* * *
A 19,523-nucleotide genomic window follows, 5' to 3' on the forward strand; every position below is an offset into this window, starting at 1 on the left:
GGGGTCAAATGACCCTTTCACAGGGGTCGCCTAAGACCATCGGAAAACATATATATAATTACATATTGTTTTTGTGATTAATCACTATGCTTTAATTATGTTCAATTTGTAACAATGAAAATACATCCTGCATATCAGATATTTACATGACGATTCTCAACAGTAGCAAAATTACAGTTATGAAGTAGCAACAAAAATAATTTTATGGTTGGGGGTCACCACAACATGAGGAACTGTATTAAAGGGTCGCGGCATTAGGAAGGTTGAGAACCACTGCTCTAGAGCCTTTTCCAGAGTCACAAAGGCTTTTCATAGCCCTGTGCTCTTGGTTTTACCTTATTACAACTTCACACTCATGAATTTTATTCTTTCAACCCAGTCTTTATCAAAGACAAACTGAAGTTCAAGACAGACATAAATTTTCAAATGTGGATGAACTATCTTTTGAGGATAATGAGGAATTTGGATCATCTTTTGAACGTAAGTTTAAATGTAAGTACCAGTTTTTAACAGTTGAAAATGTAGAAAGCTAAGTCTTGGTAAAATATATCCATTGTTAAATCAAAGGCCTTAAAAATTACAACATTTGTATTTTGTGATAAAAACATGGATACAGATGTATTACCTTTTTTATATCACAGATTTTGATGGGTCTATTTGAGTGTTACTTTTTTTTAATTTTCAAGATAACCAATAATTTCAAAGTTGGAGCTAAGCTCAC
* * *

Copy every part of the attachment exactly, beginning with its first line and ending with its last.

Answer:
A 19,523-nucleotide genomic window follows, 5' to 3' on the forward strand; every position below is an offset into this window, starting at 1 on the left:
GGGGTCAAATGACCCTTTCACAGGGGTCGCCTAAGACCATCGGAAAACATATATATAATTACATATTGTTTTTGTGATTAATCACTATGCTTTAATTATGTTCAATTTGTAACAATGAAAATACATCCTGCATATCAGATATTTACATGACGATTCTCAACAGTAGCAAAATTACAGTTATGAAGTAGCAACAAAAATAATTTTATGGTTGGGGGTCACCACAACATGAGGAACTGTATTAAAGGGTCGCGGCATTAGGAAGGTTGAGAACCACTGCTCTAGAGCCTTTTCCAGAGTCACAAAGGCTTTTCATAGCCCTGTGCTCTTGGTTTTACCTTATTACAACTTCACACTCATGAATTTTATTCTTTCAACCCAGTCTTTATCAAAGACAAACTGAAGTTCAAGACAGACATAAATTTTCAAATGTGGATGAACTATCTTTTGAGGATAATGAGGAATTTGGATCATCTTTTGAACGTAAGTTTAAATGTAAGTACCAGTTTTTAACAGTTGAAAATGTAGAAAGCTAAGTCTTGGTAAAATATATCCATTGTTAAATCAAAGGCCTTAAAAATTACAACATTTGTATTTTGTGATAAAAACATGGATACAGATGTATTACCTTTTTTATATCACAGATTTTGATGGGTCTATTTGAGTGTTACTTTTTTTTAATTTTCAAGATAACCAATAATTTCAAAGTTGGAGCTAAGCTCAC